Do you know Sokoban? Even if you’re not aware of the 1982 original, you’ve probably seen it as a minigame somewhere. It’s a single-player, grid-based puzzle where you push boxes or boulders or into marked locations. Mess it up, and you’ll block off your path and render the level impossible.
But while Sokoban-style games have since become a genre in their own right, it’s taken the last 36 years to realise what the formula was missing: electronic music. And Resynth is here to redress the balance.
You see, each of Resynth’s grid-based puzzles is also a musical loop, waiting to be unlocked. All of the components – the ‘boulders’, the ‘holes’ and more – are also synth notes and drum beats.
As you make your way through the level, flicking switches and pushing boulders into their homes, you’re also activating those sounds – bringing the level to life in a chorus of resonant synth tones and punchy drum machine hits.
It’s a simple twist to the Sokoban formula, but it makes a big difference to the moment-to-moment gameplay. There’s real satisfaction in hearing the game’s loops gradually take form, burnishing the Sokoban experience with welcome life and energy.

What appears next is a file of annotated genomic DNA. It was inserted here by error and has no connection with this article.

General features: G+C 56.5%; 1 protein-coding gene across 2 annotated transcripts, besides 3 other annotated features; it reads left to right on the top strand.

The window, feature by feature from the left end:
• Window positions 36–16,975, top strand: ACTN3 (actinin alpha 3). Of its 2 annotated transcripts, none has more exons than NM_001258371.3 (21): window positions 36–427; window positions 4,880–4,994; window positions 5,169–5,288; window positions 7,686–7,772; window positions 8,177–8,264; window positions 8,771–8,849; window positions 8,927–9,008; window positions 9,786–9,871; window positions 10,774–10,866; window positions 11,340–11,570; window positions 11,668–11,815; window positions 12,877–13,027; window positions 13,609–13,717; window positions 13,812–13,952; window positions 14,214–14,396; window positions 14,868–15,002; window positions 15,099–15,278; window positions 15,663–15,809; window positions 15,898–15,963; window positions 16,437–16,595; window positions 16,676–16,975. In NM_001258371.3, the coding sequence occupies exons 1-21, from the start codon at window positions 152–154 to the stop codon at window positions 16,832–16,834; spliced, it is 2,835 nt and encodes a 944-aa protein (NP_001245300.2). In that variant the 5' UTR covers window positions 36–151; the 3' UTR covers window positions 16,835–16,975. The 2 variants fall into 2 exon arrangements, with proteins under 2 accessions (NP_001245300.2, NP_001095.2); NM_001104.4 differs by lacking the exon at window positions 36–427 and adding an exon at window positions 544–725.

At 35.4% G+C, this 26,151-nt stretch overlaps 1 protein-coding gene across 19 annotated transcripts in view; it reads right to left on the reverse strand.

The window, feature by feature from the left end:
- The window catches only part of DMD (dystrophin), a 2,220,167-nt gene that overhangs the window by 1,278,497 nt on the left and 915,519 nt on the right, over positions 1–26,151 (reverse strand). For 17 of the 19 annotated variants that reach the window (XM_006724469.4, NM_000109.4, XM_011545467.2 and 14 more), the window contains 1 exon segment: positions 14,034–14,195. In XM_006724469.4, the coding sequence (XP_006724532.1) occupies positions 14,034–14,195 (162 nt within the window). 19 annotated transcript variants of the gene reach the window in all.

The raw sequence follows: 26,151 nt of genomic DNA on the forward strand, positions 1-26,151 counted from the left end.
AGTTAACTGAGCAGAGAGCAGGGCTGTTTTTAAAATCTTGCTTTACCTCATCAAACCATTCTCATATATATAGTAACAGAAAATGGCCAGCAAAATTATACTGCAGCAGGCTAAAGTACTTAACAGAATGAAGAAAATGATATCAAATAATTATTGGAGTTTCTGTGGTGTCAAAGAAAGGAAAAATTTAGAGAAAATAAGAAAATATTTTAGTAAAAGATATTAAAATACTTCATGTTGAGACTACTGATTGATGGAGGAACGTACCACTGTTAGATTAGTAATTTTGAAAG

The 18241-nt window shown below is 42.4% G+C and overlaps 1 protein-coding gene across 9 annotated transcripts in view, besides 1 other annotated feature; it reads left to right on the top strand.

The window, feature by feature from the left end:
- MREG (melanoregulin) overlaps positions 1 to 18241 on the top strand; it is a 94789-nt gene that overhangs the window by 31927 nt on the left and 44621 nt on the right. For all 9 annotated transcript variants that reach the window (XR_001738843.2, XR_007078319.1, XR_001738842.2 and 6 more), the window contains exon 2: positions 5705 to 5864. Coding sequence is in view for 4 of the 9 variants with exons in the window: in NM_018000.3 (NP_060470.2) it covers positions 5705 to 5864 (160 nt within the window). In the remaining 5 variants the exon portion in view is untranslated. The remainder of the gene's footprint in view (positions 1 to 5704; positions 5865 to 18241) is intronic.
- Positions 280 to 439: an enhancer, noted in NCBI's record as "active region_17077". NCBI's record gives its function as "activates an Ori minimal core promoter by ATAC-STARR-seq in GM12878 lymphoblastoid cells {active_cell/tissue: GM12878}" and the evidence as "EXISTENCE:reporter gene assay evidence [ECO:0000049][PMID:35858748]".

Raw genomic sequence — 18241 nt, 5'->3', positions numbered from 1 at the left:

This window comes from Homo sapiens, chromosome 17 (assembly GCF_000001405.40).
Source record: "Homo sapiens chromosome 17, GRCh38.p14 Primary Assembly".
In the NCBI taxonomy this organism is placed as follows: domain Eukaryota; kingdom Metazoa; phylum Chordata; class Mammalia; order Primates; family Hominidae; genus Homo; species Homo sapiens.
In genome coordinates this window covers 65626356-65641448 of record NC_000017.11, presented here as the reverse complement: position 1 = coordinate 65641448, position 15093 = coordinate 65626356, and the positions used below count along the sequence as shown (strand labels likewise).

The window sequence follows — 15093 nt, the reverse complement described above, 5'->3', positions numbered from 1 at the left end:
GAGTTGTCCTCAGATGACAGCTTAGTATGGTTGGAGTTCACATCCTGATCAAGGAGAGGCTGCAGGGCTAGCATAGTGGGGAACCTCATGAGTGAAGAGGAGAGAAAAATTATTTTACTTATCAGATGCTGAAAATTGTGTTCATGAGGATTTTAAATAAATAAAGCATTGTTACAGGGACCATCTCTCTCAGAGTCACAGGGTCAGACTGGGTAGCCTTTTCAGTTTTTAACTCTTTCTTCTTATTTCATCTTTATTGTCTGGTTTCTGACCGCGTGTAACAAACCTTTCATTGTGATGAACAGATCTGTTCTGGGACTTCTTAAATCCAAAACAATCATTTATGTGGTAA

But however much you want to charge through like a mad dancer in an implausibly Sokoban-themed nightclub, this is still a pure puzzle game, with no rhythm-action or real-time elements. Resynth’s early levels are straightforward, but they soon enter true head-scratcher territory.
Of course, that’s what you want from a puzzler. But it means your final enjoyment of the game will come down to how much you like Sokoban – and how good you are at it.
This was my ultimate sticking point. I like Sokoban, but I don’t love it. I’m super into electronic music, synthesisers and drum machines – but after a few hours, I’d simply reached my natural limit. Make no mistake: this can be a fiendishly hard game.
That said, Resynth is without question the most exciting Sokoban game I’ve ever played. If you’re already a fan of the block-pushing puzzler, you’re in for a delightful musical treat.
And for those sitting on the Soko-fence, there’s still a lot to recommend. Beyond the satisfying puzzles, the game has a strong “fiddling with musical toys” appeal – and a level editor that unlocks deeper creative possibilities.
Of course, none of this matters if you can’t stand Sokoban (or electronic music). But otherwise, Resynth’s sub-fiver price makes it well worth a place on your puzzle gaming shelf.